The telecommunications industry is up in arms about Telstra’s proposed wholesale price increases, amounting to some $50 million a year, and their discontent is understandable.
While Telstra may be the focus of their anger, the real culprit lies elsewhere. This is what happens when you start fiddling around with previously agreed industry arrangements, like the Coalition government is doing with its proposed multi-technology mix (MTM) National Broadband Network (NBN) solution.
So much for a faster, cheaper and better broadband solution promised by the communications minister Malcolm Turnbull with such gusto prior to the last federal election.
What has become abundantly clear since then is that there’s no indication that the MTM can be introduced quickly. And as for cheaply, because of the delays in getting the plan together Telstra (or NBN Co for that matter) will now have to maintain its ageing copper network longer (perhaps ‘forever’) and the maintenance cost of that old copper network will only increase over time.
This is the key reason why telcos around the world are now installing fibre networks.
For the moment Telstra remains a vertically-integrated monopoly and because of the government’s NBN policies it’s not under any pressure to start rolling out fibre in order to reduce these maintenance costs.
The original plan was for the copper network to be closed down and for the new fibre network to be operated under a structurally-separated wholesale arrangement by NBN Co. All of this is now in limbo, and under these circumstances Telstra can indeed build the case for an increase in charges for the maintenance of its copper network.
As the copper network continues to age Telstra’s demands will no doubt increase over time.
Even if Telstra hands over its copper assets to NBN Co, copper (and HFC) maintenance costs will only increase. In all reality the extra costs will have to be added to the costs of the MTM plans. These are a direct result of the changes in government policy, regardless of whether the costs will have to be borne by Telstra’s customers or by the government.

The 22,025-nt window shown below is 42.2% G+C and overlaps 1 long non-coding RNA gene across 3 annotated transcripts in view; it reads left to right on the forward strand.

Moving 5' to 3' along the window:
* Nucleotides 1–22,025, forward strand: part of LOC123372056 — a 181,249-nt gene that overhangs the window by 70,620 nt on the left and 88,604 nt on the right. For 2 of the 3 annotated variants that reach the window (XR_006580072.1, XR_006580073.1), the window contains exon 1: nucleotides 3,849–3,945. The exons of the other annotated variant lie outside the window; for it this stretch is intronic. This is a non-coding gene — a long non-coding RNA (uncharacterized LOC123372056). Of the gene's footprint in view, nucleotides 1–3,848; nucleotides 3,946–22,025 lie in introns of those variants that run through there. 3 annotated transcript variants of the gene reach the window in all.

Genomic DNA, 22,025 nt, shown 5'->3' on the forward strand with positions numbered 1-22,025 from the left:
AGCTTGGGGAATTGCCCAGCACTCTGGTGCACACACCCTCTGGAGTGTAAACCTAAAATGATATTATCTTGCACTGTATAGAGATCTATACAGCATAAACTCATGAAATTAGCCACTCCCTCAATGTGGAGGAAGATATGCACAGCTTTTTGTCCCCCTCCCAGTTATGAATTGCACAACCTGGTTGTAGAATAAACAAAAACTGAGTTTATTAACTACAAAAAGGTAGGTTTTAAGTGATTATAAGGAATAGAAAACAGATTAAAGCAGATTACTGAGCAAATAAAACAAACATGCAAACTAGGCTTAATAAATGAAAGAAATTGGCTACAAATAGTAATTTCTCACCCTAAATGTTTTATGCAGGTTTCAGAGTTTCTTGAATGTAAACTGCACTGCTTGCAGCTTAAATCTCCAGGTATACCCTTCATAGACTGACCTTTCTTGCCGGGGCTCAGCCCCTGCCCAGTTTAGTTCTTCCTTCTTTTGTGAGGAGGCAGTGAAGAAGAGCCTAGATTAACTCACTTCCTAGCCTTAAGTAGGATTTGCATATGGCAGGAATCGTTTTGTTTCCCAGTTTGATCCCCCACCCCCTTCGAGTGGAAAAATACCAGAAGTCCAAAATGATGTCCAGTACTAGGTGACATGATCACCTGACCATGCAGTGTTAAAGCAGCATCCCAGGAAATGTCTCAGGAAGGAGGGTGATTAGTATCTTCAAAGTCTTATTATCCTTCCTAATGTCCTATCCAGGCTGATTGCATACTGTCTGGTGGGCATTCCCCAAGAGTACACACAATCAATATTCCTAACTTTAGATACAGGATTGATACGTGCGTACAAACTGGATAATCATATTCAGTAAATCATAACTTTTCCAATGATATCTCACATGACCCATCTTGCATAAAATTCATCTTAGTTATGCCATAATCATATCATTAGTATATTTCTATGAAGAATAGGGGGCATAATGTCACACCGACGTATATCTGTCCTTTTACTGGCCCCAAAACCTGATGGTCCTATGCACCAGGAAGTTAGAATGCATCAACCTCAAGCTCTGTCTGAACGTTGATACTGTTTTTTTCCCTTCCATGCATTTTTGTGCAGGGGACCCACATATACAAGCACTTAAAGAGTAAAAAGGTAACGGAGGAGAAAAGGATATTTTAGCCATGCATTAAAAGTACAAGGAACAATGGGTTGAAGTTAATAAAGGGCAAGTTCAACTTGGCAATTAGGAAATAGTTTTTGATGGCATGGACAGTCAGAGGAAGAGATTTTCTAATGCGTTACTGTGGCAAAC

Structural separation question mark?
This also means that the effectiveness of the structural separation legislation is now under question. Based on the original plan Telstra’s dominance would dwindle as the copper network was shut down, but this is no longer necessarily the case – at a minimum this situation is very unclear and will be so for perhaps another year.
The industry is quite correctly addressing the effectiveness of competition under this ‘interim situation’ as well as the longer term effectiveness of the structural separation under the new government policies – yet to be revealed.
What the proposed price increase shows is that we are rapidly reverting to the situation the industry had to endure over the last 20 years, where, because of its dominance, Telstra was able to prevent any form of effective competition until the ACCC finally lowered the DSL network access prices to cost levels.
As a side comment, it is now easy for the government and its supporters to blame the Australian Competition and Consumer Commission (ACCC) for the low wholesale access costs to Telstra’s DSL network (at least in metro areas), but that decision needs to be judged in the context of Telstra’s obstructive behaviour between 1996 and 2008 – when those regulatory changes finally became effective and DSL-based broadband competition in the cities started to develop for the first time.
The best outcome for Telstra
If we go back to that situation then we can only expect these old battles to start all over again. Those were the days when, at any given time, there could be 20 or more cases in front of the ACCC with industry complaints about Telstra’s anti-competitive behaviour in the market.
Do we really want to go back to that? I am sure even Telstra would answer this in the negative.
As I have been predicting since 2009 when the Coalition first launched its opposition to Labor’s NBN plans, this is a very complex matter. Once you unpick one element the whole plan will unravel.
These plans for price increases related to the copper network and the renewed discussion of the structural separation of Telstra are some of the results of this unravelling, which so far had not been recognised by the industry and the government.
As Telstra has changed under David Thodey, it is highly unlikely that the telco would welcome a renewed period of industry conflict. It’s in its long-term interest to build a modern, forward-looking company. Telstra supports a Fibre-to-the-Premises (FttP) rollout under a structurally-separated regime and going back to those old days of constant conflict is certainly not in its interest.
This is also something it needs to take into account in its negotiations with the government in relation to the MTM plans. The company can be a guiding force to a better outcome for the NBN, let’s hope it will also take into account the national interest and opt for the long-term, modern, forward-looking solution for the whole industry.
This is an edited version of a post originally published on October 31. Paul Budde is the managing director of BuddeComm, an independent telecommunications research and consultancy company, which includes 45 national and international researchers in 15 countries.